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GCHQ Created Spoofed LinkedIn and Slashdot Sites To Serve Malware

mstefanro Re:HTTPS on Slashdot (335 comments)

I wasn't aware TLS-SRP patched browsers exist. In any case, these mechanisms will likely be adopted only if they can be embedded in HTML. Few designers are going to sacrifice their fancy login form for that ugly-ass browser window that asks for credentials. But allowing proper authentication in HTML forms would imply that you get all or nothing. Either all HTML forms that contain an input type="password" must use TLS-SRP for sending the credentials, or this cannot be adopted. Otherwise a MITM would simply alter the form to switch from secure authentication to plaintext authentication.

about 10 months ago
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GCHQ Created Spoofed LinkedIn and Slashdot Sites To Serve Malware

mstefanro Re:Strict Transport Security (335 comments)

To the best of my knowledge , HSTS is merely the Strict-Transport-Security response header. The lists are just something
extra. The "not very useful" comes from the fact that you are still unprotected the first time you access the website. If the
attacker is present the first time you visit an website, he can remove that header via MITM. Otherwise you should be fine.

about 10 months ago
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GCHQ Created Spoofed LinkedIn and Slashdot Sites To Serve Malware

mstefanro Re:HTTPS on Slashdot (335 comments)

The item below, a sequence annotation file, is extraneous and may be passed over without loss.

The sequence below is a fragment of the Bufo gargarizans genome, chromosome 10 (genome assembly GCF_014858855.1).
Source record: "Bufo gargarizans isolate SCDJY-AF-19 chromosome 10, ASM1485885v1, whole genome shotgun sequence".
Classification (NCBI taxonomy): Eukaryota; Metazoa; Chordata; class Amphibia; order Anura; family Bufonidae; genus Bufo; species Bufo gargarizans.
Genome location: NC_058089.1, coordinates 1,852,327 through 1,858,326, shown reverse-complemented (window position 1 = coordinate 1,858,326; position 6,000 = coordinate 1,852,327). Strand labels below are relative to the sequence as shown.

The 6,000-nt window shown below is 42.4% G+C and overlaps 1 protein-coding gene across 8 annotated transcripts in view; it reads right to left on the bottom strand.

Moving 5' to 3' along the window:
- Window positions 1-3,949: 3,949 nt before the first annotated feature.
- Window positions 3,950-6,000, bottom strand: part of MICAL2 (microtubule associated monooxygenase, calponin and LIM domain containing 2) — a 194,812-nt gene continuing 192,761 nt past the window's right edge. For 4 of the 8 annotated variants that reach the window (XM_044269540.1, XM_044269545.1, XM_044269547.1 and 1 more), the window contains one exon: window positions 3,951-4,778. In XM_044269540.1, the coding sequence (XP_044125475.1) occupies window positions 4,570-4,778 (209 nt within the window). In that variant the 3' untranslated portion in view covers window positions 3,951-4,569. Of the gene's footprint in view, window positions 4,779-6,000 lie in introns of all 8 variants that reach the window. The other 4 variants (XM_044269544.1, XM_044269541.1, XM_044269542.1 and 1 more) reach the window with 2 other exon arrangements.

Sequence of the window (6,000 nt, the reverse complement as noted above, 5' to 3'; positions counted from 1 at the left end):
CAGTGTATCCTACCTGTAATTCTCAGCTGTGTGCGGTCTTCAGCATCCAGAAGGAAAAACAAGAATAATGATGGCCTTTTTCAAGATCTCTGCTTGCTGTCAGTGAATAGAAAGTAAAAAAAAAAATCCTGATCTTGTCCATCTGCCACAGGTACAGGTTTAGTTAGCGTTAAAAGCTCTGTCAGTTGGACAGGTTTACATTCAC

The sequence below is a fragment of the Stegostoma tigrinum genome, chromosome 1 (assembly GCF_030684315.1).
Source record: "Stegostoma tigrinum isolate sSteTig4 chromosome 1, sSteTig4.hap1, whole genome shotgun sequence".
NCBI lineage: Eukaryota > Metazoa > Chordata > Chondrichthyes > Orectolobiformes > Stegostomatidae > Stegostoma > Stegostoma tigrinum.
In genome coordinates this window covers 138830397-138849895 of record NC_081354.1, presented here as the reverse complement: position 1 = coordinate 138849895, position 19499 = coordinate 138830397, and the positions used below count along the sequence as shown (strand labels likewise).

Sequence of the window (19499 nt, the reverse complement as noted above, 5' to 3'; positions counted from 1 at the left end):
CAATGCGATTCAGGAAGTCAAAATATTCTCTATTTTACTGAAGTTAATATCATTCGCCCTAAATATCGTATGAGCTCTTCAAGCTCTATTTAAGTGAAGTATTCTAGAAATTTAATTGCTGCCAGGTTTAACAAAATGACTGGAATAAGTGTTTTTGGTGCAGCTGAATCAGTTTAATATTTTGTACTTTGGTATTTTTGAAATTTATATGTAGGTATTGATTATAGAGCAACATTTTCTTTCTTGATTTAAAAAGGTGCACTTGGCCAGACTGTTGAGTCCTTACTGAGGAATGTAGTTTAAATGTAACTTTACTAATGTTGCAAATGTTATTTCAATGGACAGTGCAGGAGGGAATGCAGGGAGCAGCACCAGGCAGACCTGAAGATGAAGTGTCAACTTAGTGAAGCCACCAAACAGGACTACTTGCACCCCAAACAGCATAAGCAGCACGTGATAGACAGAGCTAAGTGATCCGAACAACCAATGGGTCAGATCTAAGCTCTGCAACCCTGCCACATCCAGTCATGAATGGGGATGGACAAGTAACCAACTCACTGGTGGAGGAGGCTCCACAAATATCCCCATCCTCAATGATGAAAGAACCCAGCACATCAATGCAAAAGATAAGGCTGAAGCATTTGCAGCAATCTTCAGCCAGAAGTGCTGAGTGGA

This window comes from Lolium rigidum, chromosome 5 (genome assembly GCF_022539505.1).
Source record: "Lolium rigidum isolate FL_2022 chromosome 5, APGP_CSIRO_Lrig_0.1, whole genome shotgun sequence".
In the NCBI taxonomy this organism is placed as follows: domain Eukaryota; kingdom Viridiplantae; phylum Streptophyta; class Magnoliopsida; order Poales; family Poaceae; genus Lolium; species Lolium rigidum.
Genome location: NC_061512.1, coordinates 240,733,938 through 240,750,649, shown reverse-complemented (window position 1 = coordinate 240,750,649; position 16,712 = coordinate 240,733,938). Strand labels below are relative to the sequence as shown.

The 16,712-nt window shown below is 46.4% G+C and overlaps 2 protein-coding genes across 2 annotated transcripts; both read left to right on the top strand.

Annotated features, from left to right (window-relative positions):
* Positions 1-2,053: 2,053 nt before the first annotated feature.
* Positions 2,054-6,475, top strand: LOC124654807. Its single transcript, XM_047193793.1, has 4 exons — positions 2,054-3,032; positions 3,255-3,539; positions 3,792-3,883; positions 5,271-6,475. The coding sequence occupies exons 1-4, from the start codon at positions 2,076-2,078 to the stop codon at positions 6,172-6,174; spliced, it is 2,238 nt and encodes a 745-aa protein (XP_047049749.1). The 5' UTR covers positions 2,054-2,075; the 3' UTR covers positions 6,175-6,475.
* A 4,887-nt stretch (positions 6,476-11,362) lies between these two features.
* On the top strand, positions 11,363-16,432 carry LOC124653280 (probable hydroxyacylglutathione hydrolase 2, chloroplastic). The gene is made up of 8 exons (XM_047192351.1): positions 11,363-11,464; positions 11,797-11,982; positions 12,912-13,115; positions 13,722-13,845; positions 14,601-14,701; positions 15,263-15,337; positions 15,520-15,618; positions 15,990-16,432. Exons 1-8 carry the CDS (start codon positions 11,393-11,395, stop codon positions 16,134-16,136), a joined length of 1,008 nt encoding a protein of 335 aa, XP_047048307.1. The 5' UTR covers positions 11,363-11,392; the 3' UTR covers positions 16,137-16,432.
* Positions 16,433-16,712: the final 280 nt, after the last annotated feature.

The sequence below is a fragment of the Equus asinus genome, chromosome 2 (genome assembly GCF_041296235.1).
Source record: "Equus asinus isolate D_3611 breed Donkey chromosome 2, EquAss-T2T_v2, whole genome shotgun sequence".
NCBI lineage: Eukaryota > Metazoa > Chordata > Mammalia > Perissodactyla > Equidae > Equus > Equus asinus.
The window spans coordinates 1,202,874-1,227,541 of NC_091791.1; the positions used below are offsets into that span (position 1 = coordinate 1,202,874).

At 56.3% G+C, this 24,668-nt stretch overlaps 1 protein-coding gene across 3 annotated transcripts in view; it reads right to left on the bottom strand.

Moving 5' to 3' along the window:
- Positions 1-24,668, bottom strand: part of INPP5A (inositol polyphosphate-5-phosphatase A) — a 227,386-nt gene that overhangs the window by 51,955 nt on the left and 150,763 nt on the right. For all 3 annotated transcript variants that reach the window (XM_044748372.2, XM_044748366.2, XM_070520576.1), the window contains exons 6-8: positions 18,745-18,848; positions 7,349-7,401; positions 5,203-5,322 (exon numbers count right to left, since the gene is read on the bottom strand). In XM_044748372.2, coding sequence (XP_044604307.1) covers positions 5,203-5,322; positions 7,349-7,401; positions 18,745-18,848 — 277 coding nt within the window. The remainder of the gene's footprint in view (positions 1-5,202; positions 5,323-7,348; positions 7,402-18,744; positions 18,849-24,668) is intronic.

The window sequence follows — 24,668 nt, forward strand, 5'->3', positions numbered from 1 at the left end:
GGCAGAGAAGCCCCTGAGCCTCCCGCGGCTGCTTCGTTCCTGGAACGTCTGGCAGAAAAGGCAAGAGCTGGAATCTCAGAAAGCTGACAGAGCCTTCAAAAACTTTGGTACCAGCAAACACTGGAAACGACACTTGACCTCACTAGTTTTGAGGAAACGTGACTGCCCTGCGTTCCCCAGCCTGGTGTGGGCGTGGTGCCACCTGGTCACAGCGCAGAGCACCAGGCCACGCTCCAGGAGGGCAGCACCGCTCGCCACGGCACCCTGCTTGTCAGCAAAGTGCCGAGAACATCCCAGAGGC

No, I meant what I said. "https.example.com" is an example of a host supporting HTTPS, yet the browser accesses
it by default as "http://https.example.com". You don't seem to have understood what I said at all.

about 10 months ago
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GCHQ Created Spoofed LinkedIn and Slashdot Sites To Serve Malware

mstefanro Re:HTTPS on Slashdot (335 comments)

Because of the lack of widely adopted HTTPS, browsers are default-HTTP. So if you type https.example.com in your browser,
it will first try to access it by HTTP. Sure, the host is sometimes nice enough to redirect you immediately to HTTPS. But the
redirection happens over HTTP (because that's how you accessed the website). Therefore, a MITM can easily prevent such a
redirect and keep you in the HTTP land (see sslstrip tool), where attacks are a child's play. So unless your victims are paranoid enough to
check the address bar to make sure "https" appears, or manually write https:/// in front of their links, or use an addon such as "HTTPS Everywhere", then providing HTTPS doesn't matter much.
What addons like HTTPS Everywhere do is they have a huge lists of websites known to support HTTPS, and they force the browser to go default-https instead.

In my opinion, good solutions would include:
a) make HTTPS-everywhere part of the browsers;
b) add some proper authentication and encryption in HTTP2.0 instead of bitching that it's the wrong layer. it's clear no-one is going to adopt HTTPS
        widely anytime soon; most websites require you to login, meaning you can perform encrypted key exchange (EKE) with them, which allows for two-way authentication, plus encryption optionally;
c) widely adoption of something like this: https://en.wikipedia.org/wiki/HTTP_Strict_Transport_Security - not very useful, but still an improvement

about 10 months ago
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Microsoft Warns of Zero-Day Attacks

mstefanro Re:Already there (165 comments)

As you said, it is the all-or-nothing that concerns me. I am not claiming that sandboxing